The other major flaw lies in DiRT’s forgettable multiplayer. In an age where most racers offer online multiplayer with the ability to output several other human opponents on screen together, DiRT inability to do just that is unacceptable. Perhaps this was done in order to meet an early release date for the game, but it would be apt if Codemasters had delayed the game so that the developers have more time to polish up DiRT’s multiplayer, which also has other tolerably limited options.

Final Comments
Overall, DiRT is a fantastic game. It holds the honor of having one of the prettiest visuals ever to grace the Xbox 360 and it boasts stunning damage effects as well. Tweaking the set-up of your car in a game can never get easier with detailed tutorials provided. DiRT is also a very accessible game, providing numerous options that are beneficial to both the hardcore and casual gamers. There is a whole lot of content in that package, including tracks of various types from several exotic locations, and it goes on to impress me with the number of cars and vehicle classes available, though the number of selectable cars are not as extensive as that of Forza Motorsport 2. However, a pair of serious blemishes prevents DiRT from being the perfect racer, namely the driving mechanism (needs a lot more work) and the multiplayer options. Had these double important aspects of a racing game be nailed, DiRT would be perfect – really.


Good points:
- One of the best graphics on Xbox 360 ever
- Great damage effects and lighting
- Detailed statistics on car parts and their sustained damage. Tutorials also provided on other car components. Very thoughtful.
- Accessible game. Suitable for both hardcore and casual gamers.
- Great variety of different types of tracks
- Great variety of cars
- Great variety of vehicle classes

Bad points:
- Seriously flawed driving mechanism
- Half-baked multiplayer

Saturday, August 04, 2007

Game Review - Dynasty Warriors DS:Fighter's Battle

Dynasty Warriors fail to fully conquer the DS.

EA’s and Square Enix’s love to milk their Need for Speed and Final Fantasy franchises respectively extend beyond the mountains, and so does Koei’s desire to milk its Dynasty Warriors line of games. The latest iteration of Dynasty Warriors has landed on the DS. While I am aware of critics slamming each Dynasty Warriors game for being far too similar, I have to admit that this is my first time playing a Dynasty Warriors game, but after diving into Koei’s franchise, I hold with me, a mixed bag of reactions.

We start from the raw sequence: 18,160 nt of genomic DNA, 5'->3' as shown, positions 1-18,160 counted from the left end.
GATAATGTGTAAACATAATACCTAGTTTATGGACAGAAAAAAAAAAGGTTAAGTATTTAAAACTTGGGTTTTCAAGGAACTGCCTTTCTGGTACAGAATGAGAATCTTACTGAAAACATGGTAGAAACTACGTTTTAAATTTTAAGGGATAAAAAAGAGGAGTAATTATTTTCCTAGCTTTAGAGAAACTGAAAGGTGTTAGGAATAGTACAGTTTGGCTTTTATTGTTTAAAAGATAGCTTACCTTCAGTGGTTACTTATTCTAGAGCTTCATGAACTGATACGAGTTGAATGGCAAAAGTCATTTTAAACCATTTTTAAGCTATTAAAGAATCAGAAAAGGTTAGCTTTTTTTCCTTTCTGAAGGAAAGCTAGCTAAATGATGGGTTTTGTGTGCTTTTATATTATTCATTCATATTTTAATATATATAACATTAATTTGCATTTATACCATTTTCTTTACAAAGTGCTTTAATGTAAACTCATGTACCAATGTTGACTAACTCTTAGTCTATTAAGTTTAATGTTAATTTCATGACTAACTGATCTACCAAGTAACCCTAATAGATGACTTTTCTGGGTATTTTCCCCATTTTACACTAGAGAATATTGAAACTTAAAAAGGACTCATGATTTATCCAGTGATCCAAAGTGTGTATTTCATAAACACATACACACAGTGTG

For the uninitiated, Dynasty Warriors games usually throw you into the heat of a battle with endless hordes of enemies waiting to taste your blood, much like Xbox 360 game Ninety-Nine Nights (N3). You will need to dispose of the threat by using some fancy attacks, the occasional combos and of course, magic spells. The DS game does not deviate too much from this typical Dynasty Warriors structure, a fact that Dynasty Warriors fans will relish in. It is not all mindless hack-and-slash, though. As the other gameplay elements will prove, a little bit of strategy may be the deciding factor in your victory as well. What this translates into is that the game has 3 characters for you to pick, each with their personal strengths and weaknesses. After selecting your character, you will notice that there are numerous regions waiting to be conquered. Each region will be dominated by a number of camps, including yours and those of your opponent. What makes the game interesting is the fact that there is a pre-defined path or paths that you can take to travel from one camp to the other. For you to be able to conquer all the camps in a particular region faster than your opponent, there is a need for you to be able to choose the best path(s) to take. Strategy is involved here, and if you are unfortunate enough to have your opponent conquering areas at a quicker pace than you, you may yet have to fall back and slow down your opponent’s progress. To add to the depth of the game, Koei has woven a card-collecting element into the gameplay. Each card contains a certain general, whom you need to protect your camps (one general can only protect one camp). As usual, each card has its special abilities like confusion and ice wave, which freezes your opponent briefly, to name a few. Again, strategy is involved. This card-collecting element is also designed in such a way that you must play through the game in repeated times in order to be able to collect all the cards, but it is probable that you would only play through the game twice. Why would I say that? Because the game introduces more than just strategy … …